Learning is social – students are social – they should be allowed to constructively interact with their peers. They need structure and guidelines to do this – social norms which I may take for granted but they may have never seen before – and these guidelines need to be explicitly taught and practiced. A classroom should be inclusive and respectful and students should be aware of these guidelines because they take ownership of them. On-task, academic discussions should be encouraged in multiple group settings – partners, small groups, classroom discussion – and students should be given the freedom to present their ideas and opinions to their peers.

What are your beliefs about ways to create positive change in struggling/unmotivated students?

Every student is capable of change and growth – the challenge is finding their particular starting point and the best way to create growth from that point. Positive encouragement, truly caring about these students and understanding their personalities, and never giving up is essential to their success. My ultimate goal is mastery and achievement – as such, it is sometimes necessary to make lofty accommodations so these students have the time and support to reach the level they need to be at. In my classroom, learning and self-worth are the constants, not the time it takes to master the material; as long as a student is successful and feels successful by the end of our time together, I will be satisfied no matter how long it takes.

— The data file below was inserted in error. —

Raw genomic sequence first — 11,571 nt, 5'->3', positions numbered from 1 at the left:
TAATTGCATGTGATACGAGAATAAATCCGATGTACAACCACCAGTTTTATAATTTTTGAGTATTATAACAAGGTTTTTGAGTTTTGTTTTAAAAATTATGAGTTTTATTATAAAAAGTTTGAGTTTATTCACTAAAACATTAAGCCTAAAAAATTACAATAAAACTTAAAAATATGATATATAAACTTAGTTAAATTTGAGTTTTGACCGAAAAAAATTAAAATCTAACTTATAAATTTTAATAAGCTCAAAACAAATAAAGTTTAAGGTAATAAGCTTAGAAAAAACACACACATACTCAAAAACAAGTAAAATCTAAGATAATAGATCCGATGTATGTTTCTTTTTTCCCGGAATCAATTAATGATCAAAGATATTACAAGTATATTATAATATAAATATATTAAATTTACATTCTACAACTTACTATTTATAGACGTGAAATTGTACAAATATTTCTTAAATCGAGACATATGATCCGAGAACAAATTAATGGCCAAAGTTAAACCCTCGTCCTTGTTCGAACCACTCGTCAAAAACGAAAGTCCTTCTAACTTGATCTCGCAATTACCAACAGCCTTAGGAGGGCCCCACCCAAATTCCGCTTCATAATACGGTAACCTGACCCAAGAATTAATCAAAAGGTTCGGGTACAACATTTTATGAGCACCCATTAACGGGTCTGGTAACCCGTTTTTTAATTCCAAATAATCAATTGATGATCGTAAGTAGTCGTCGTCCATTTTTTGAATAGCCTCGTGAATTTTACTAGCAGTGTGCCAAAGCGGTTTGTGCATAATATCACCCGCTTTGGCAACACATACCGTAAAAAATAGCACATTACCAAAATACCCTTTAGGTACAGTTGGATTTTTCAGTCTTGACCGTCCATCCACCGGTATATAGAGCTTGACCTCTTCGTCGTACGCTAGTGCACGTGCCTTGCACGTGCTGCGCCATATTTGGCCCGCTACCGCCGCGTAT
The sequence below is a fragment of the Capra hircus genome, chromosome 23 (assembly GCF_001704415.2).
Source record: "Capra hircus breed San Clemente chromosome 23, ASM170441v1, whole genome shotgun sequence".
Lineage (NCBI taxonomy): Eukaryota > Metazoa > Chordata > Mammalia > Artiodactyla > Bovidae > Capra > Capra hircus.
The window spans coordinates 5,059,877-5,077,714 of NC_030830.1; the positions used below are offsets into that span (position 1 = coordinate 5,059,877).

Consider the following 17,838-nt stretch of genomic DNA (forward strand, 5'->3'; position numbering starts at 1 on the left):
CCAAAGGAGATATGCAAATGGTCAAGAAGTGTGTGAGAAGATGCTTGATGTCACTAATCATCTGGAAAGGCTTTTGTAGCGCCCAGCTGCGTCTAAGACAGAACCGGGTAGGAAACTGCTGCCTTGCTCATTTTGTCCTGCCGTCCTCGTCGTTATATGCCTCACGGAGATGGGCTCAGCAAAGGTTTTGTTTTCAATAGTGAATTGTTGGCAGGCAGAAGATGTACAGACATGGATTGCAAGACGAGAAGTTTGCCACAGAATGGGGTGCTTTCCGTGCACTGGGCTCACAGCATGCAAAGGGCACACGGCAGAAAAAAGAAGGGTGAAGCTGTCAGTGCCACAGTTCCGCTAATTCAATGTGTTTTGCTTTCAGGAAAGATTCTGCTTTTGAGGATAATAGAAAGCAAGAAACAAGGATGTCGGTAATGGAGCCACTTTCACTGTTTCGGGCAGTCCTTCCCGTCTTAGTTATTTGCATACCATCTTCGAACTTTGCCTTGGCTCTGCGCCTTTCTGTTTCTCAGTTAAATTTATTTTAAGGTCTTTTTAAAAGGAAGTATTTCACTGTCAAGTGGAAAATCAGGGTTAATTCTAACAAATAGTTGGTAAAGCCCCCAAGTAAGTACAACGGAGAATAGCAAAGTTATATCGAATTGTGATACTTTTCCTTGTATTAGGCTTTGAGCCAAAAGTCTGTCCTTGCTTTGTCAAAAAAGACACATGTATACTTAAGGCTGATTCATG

What are your beliefs about the purpose of grades in your classroom?

Grades should reflect mastery of content and, to some degree, a level of responsibility in participating in their own learning and the learning of their peers. Grades should not be punitive; they should not close doors for students that cannot be reopened, nor should they be the sole factor of motivation for a student to learn the material. I must differentiate how I grade assignments which are for practice versus formative versus summative. But most of all, I must make my philosophy of grading transparent to the students, consistent, and truly representative of their level of accomplishment in my class.

What habits of mind are most important for your students to learn?

I want my students to be curious and resourceful and unafraid when they find themselves unsure of what to do with an unfamiliar problem. I want to create a sense of confidence in their problem-solving capabilities and a comfort in trying new things and being incorrect some (if not most) of the time. I want my students to question everything and be looking for that ‘next step’ – how can I use this? Where have I seen this before? What comes next? I want my students to be reflective and analytic of their own behaviors and processes in which they learn – to be aware of what the best environment is for them to learn in, of how to best study and retain the material, of how they need to take notes in order to refresh themselves later. I want my students to be reflective problem-solvers and curious life-long learners.

One thing I’ve noticed in the world of education is that what a teacher says and what they put into practice can portray two completely different ideologies. Hopefully the tangible aspects of my classroom will live up to this philosophy…